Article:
Portioning of your investment capital
The second strategy for the starting forex investor is to divide his actual starting capital into three portions: one of 20%, one of 30% and one of 50%. You deposit the first 20% portion into your forex investment account with your broker (later more about choosing a forex broker), leave the other two portions in a bank account (but in such a way that you do not arrive there). You start investing as if the paid-in portion of 20% was your entire capital. Because the portioning into portions is probably only a small amount, you will certainly be able to do something less strictly with money management than normal, especially with the first portion. Only if you have lost the entire amount (20%) that you have deposited into your investment account, do you deposit the second portion (30%). With a bit of luck you can work it up without ever having to look back, but if it happens that you also lose the second portion, then you will deposit the last and largest portion of your original capital into your forex account.
The reasoning behind this strategy is fairly simple. If you start investing in forex, you still have a lot to learn and the chances of making mistakes are high. You can make those mistakes best if you only have a small portion of your actual investment assets at stake. The chance that you lose the first portion of 20% is perhaps 75%, but you should have learned a lot during that time. After all, you become a better investor by practicing a lot (and by reading the strategy articles here on digitalstico.com). By the time you deposit the second portion of your capital, the chance that you lose it may still be 30 or 40%. If that happens, then you have probably developed into an investor and the chance that you will also lose the last and largest portion of your capital is very small. Compare that with the situation in which you deposit your entire starting capital in one go and lose it (inter alia by lapping the money management rules to your boot) in one go; then you would have lost everything, while you have only learned a little.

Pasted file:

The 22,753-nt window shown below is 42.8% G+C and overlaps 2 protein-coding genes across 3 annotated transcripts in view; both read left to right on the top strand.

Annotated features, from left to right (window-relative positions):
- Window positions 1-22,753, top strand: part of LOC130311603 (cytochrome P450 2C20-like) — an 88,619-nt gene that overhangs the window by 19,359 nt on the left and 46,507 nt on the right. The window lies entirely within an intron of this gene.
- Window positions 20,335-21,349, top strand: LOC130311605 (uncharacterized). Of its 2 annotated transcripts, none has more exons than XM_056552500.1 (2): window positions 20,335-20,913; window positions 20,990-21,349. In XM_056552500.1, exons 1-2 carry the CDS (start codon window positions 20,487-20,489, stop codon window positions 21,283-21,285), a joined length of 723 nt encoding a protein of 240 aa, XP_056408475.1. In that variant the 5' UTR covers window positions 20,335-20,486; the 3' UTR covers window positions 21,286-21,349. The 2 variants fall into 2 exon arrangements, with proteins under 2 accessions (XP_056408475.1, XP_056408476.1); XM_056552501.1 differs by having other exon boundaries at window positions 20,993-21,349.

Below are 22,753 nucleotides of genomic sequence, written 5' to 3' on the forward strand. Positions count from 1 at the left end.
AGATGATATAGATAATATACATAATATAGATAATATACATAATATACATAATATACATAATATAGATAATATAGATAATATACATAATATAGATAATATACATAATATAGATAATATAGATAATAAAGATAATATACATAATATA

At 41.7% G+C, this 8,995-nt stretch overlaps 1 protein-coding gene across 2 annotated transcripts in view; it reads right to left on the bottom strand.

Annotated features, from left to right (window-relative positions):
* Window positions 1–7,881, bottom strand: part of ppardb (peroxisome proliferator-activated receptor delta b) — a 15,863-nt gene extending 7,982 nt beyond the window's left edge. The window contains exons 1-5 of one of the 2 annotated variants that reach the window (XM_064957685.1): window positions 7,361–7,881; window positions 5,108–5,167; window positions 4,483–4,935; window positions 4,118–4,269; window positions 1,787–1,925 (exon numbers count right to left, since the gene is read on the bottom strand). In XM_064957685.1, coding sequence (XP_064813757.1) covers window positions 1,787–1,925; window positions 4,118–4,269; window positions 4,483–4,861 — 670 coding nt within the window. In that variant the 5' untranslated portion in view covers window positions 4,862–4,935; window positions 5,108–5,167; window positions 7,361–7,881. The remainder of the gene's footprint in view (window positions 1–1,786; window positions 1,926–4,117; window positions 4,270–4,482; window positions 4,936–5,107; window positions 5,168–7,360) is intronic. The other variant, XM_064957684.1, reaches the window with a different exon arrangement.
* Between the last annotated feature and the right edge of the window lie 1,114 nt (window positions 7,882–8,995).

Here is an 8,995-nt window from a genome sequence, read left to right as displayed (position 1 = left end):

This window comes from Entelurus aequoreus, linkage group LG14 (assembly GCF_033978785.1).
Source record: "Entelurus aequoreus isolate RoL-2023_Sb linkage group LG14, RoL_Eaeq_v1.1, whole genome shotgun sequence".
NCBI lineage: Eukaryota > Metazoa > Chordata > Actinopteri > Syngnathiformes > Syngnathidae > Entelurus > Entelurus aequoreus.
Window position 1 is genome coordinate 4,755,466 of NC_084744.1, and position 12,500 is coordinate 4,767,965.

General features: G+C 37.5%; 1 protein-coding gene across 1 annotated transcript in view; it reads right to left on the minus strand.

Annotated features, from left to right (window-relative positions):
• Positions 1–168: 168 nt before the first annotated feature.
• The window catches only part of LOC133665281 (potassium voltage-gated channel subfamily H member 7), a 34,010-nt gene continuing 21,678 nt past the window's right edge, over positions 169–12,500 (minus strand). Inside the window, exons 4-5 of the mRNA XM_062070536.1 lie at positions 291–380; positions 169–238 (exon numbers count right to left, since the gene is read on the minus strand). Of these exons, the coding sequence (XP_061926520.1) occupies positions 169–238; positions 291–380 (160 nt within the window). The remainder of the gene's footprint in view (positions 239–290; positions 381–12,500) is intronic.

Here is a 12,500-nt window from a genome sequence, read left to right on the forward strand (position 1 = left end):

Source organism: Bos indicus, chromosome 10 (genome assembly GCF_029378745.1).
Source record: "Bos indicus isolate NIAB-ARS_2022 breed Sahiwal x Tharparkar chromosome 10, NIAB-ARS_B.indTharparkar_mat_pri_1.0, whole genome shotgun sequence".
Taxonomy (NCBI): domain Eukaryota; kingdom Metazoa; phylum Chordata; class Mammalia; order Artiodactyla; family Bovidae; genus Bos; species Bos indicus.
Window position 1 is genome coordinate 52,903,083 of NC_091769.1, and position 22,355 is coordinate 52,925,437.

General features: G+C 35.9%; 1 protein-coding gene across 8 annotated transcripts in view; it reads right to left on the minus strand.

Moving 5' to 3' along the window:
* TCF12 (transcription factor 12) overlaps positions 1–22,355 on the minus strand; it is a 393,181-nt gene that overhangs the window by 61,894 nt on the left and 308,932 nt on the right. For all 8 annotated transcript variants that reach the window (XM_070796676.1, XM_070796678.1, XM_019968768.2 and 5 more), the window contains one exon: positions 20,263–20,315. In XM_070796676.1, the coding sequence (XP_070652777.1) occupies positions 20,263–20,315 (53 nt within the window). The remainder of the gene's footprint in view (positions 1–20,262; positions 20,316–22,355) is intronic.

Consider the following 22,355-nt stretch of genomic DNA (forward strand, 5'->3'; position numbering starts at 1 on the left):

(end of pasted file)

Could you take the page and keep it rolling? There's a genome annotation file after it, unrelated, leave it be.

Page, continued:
Whatever strategy you choose, ensure that you cover yourself against excessive losses. And try to learn from your mistakes, certainly in the beginning. This is how you best develop into a successful forex investor and the foreign exchange market has a lot to offer you. In the following parts of this series of articles we will discuss the theoretical background of money management and give you a number of advanced money management techniques.
By S.van der Tap Pd.Internet Marketer Founder Of digitalstico.com